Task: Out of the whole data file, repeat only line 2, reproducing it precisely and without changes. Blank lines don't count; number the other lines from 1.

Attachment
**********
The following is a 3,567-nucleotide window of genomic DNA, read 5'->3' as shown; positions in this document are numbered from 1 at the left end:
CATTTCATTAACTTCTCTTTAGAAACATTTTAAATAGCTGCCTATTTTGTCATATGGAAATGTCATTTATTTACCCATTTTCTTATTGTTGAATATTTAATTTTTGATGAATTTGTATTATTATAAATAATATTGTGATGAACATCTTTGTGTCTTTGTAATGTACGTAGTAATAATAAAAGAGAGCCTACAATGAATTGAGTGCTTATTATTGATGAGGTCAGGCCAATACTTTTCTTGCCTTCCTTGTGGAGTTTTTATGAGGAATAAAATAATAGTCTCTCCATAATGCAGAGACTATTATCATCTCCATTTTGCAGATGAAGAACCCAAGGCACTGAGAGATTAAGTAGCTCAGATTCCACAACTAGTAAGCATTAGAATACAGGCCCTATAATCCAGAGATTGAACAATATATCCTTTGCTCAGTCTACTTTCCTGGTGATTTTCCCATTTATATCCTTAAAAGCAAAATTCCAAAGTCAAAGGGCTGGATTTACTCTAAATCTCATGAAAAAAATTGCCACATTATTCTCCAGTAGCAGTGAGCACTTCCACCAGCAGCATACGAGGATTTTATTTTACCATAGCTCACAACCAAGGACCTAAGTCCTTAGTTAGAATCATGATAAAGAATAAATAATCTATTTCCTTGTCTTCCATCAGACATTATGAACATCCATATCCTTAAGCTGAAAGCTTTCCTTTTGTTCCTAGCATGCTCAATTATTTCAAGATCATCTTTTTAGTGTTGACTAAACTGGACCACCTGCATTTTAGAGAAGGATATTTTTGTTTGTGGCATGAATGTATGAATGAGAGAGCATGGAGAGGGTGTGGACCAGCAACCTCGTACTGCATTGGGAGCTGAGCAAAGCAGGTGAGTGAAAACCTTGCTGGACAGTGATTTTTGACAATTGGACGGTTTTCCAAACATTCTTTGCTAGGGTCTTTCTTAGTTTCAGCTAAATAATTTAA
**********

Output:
CATTTCATTAACTTCTCTTTAGAAACATTTTAAATAGCTGCCTATTTTGTCATATGGAAATGTCATTTATTTACCCATTTTCTTATTGTTGAATATTTAATTTTTGATGAATTTGTATTATTATAAATAATATTGTGATGAACATCTTTGTGTCTTTGTAATGTACGTAGTAATAATAAAAGAGAGCCTACAATGAATTGAGTGCTTATTATTGATGAGGTCAGGCCAATACTTTTCTTGCCTTCCTTGTGGAGTTTTTATGAGGAATAAAATAATAGTCTCTCCATAATGCAGAGACTATTATCATCTCCATTTTGCAGATGAAGAACCCAAGGCACTGAGAGATTAAGTAGCTCAGATTCCACAACTAGTAAGCATTAGAATACAGGCCCTATAATCCAGAGATTGAACAATATATCCTTTGCTCAGTCTACTTTCCTGGTGATTTTCCCATTTATATCCTTAAAAGCAAAATTCCAAAGTCAAAGGGCTGGATTTACTCTAAATCTCATGAAAAAAATTGCCACATTATTCTCCAGTAGCAGTGAGCACTTCCACCAGCAGCATACGAGGATTTTATTTTACCATAGCTCACAACCAAGGACCTAAGTCCTTAGTTAGAATCATGATAAAGAATAAATAATCTATTTCCTTGTCTTCCATCAGACATTATGAACATCCATATCCTTAAGCTGAAAGCTTTCCTTTTGTTCCTAGCATGCTCAATTATTTCAAGATCATCTTTTTAGTGTTGACTAAACTGGACCACCTGCATTTTAGAGAAGGATATTTTTGTTTGTGGCATGAATGTATGAATGAGAGAGCATGGAGAGGGTGTGGACCAGCAACCTCGTACTGCATTGGGAGCTGAGCAAAGCAGGTGAGTGAAAACCTTGCTGGACAGTGATTTTTGACAATTGGACGGTTTTCCAAACATTCTTTGCTAGGGTCTTTCTTAGTTTCAGCTAAATAATTTAA